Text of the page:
The decision was expected for several months. The international criminal Court (ICC) announced on Thursday 28 may, authorise it subject to conditions, the former ivorian president Laurent Gbagbo and his co-accused Charles Blé Goudé to leave their cities of residence. The lawyers of the ex-head of State had claimed in early February that the ICC gives him a freedom without condition, arguing that" there cannot be restrictions to the freedom of an acquitted person ". The court rejected this request, noting " that the defence of Mr. Gbagbo had not demonstrated a clear error of reasoning or that particular circumstances justified a review of the judgment ", said, Thursday, the Court in a press release.
however, They decided to put an end to some of the conditions imposed on the release of MESSRS. Gbagbo and Blé Goudé, in particular those of the "do not move outside the limits of the municipality in which they reside in the host State" and surrender to the ICC, all the parts of identity they have, especially their passport ".
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months of indecision
at the age of 74, the former chief of the State resides in Brussels, Belgium, where he is under house arrest since his acquittal in 2019 charges of crimes against humanity. And his former minister for Youth, Charles Blé Goudé, 48-year-old, meanwhile, remained in The Hague. Thus, they can now travel, or even relocate, where they want. But not without conditions. They can only go in one of 123 member States of the Court among which Côte d'ivoire. In this way, the ICC retains control, as the member countries are obliged to cooperate and to execute any order that could take the Court in this folder is far from being resolved.
Other, condition : any country in which Laurent Gbagbo and Charles Blé Goudé may wish to make must, in particular, to accept beforehand to receive them, said a spokesman for the Hague Court. It should be noted that this is the registry of the Court, which must defer to the two Ivorians their papers journey, including their passports seized at the end of 2011 to Gbagbo and in 2014 for Blé Goudé.
as a reminder, in January 2019, after more than seven years in detention in The Hague, Laurent Gbagbo has been found not guilty in January 2019 of crimes committed between 2010 and 2011 during the post-election violence in Côte d'ivoire, which had some 3 000 people dead in five months. He had been acquitted at the same time that Charles Blé Goudé, former leader of the Young Patriots from ivory coast.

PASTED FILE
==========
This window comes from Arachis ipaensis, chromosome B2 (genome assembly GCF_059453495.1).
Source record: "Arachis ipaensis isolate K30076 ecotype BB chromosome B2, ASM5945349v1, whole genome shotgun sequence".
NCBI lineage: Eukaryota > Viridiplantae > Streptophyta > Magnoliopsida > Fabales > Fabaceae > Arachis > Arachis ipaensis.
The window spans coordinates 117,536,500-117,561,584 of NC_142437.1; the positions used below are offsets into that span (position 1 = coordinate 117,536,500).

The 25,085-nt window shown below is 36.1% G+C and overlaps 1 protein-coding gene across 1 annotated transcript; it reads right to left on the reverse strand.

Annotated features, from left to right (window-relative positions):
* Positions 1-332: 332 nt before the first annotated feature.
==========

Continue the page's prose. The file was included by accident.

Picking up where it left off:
But Fatou Bensouda, the prosecutor of the ICC, had appealed the acquittal.
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An appeals trial in the highly anticipated
The organization of the appeal procedure has been delayed due to the pandemic of sars coronavirus, and several hearings which were to be held again this week had to be postponed. This explains why the two men are still subject to restrictions, such as the prohibition to speak publicly about the case still ongoing. And they also have the obligation to be present at all convocations of the judges and the hearings of the appeal procedure.
Interviewed by the AFP in the night from Thursday to Friday, Charles Blé Goudé has said that he is " glad to regain his freedom of movement ", adding that " the path of justice and truth is long and slow."
"We're happy, it was important that these restrictions be lifted," she responded with the AFP Franck Anderson Kouassi, spokesman for the ivorian popular Front (FPI), the party founded by Laurent Gbagbo. "We now expect the date of his return to the country. We will welcome him. "
The ex-ivorian president Henri Konan Bédié, leader of the democratic party of Ivory Coast (PDCI), the main opposition movement, has expressed his " joy ", taking the view that this court decision is " a moment of happiness for the majority of the Ivorian people ". The PDCI and the FPI have reached a political agreement in view of the upcoming parliamentary and presidential elections.
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A folder far from being closed
But back to Ivory Coast's Laurent Gbagbo is more than hypothetical. In effect, the appeal trial could last for long months, and Fatou Bensouda intends to go to the end. The former minister of gambia could propose to the judges to either cancel the acquittal, and, therefore, to repeat the trial, or that the judges pronounce a mistrial in the case. Two strategies have significant consequences for the Court and for the two Ivorians. In the first case, the case will be definitively closed, in the second, it would mean that the two men could be prosecuted for the same offence in any country in the world. For his part, Charles Blé Goudé was sentenced in December 2019 in absentia to 20 years in prison by the ivorian justice for crimes committed in the context of the post-election crisis of 2010-2011.
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